Another deleterious effect caused by performing cross fading calculations on the mobile device is increased bus traffic between the processor and an image processing processor. When the image processing processor performs cross fading calculations, the increased bi-directional bus traffic to and from the processor can compete with other data on the bus, thereby causing the mobile device to perform inefficiently. To overcome these limitations when performing cross fading calculations on the mobile device, solutions can include increasing memory and increasing bus lines.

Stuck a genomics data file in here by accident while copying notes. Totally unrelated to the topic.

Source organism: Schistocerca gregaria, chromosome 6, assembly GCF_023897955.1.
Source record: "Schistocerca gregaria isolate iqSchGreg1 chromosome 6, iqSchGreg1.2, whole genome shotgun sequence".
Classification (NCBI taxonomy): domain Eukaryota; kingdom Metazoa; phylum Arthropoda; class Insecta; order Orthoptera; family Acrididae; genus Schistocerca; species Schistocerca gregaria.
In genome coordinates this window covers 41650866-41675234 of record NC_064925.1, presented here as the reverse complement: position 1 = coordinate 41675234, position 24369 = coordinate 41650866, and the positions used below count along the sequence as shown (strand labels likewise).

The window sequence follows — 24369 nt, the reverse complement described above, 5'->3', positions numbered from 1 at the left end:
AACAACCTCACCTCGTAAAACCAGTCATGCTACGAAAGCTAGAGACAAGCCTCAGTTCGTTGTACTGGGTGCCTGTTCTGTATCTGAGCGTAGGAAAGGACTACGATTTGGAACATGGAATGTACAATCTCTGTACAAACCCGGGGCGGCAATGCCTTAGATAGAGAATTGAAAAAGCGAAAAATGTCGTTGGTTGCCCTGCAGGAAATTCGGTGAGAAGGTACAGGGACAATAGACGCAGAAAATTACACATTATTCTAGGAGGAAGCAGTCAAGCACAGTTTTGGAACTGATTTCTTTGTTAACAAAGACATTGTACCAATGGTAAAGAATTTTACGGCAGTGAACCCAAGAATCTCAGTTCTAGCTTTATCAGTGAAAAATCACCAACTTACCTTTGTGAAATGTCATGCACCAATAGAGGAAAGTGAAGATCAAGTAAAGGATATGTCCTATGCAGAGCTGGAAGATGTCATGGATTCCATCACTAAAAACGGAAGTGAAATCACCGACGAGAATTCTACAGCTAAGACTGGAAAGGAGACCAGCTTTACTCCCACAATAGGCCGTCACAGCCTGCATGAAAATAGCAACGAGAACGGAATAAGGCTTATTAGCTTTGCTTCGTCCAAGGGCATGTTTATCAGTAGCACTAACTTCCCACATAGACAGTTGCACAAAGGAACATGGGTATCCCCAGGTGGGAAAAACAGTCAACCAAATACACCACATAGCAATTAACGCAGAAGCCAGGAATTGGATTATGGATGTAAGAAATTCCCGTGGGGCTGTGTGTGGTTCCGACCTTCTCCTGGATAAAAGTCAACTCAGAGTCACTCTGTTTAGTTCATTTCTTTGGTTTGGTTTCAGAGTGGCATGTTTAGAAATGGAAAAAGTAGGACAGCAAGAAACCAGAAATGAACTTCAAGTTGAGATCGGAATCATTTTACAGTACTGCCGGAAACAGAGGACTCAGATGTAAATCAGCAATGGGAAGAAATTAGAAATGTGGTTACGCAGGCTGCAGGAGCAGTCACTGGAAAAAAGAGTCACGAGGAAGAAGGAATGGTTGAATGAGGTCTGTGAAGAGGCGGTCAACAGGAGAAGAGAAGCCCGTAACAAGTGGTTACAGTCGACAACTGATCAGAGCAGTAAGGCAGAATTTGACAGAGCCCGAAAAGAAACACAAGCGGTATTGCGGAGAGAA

However, because of limited real estate on the mobile device, it is difficult and expensive to design the mobile device to have ever-increasing memory and bus lines. For example, the memory of the mobile device can store two images for cross fading, such as an image of a dog and an image of a cat. During the transition between the two images, a third image, such as a combined image of the dog and cat is typically stored in memory. However, with references to devices with limited memory capacity, one of the original two images may be overwritten by the third image. Overwriting the original image causes the image to be irretrievably lost.
Accordingly, what is needed is a method and apparatus for performing cross fading calculations in the mobile device, while maintaining the existing resources and operating efficiency of the mobile device.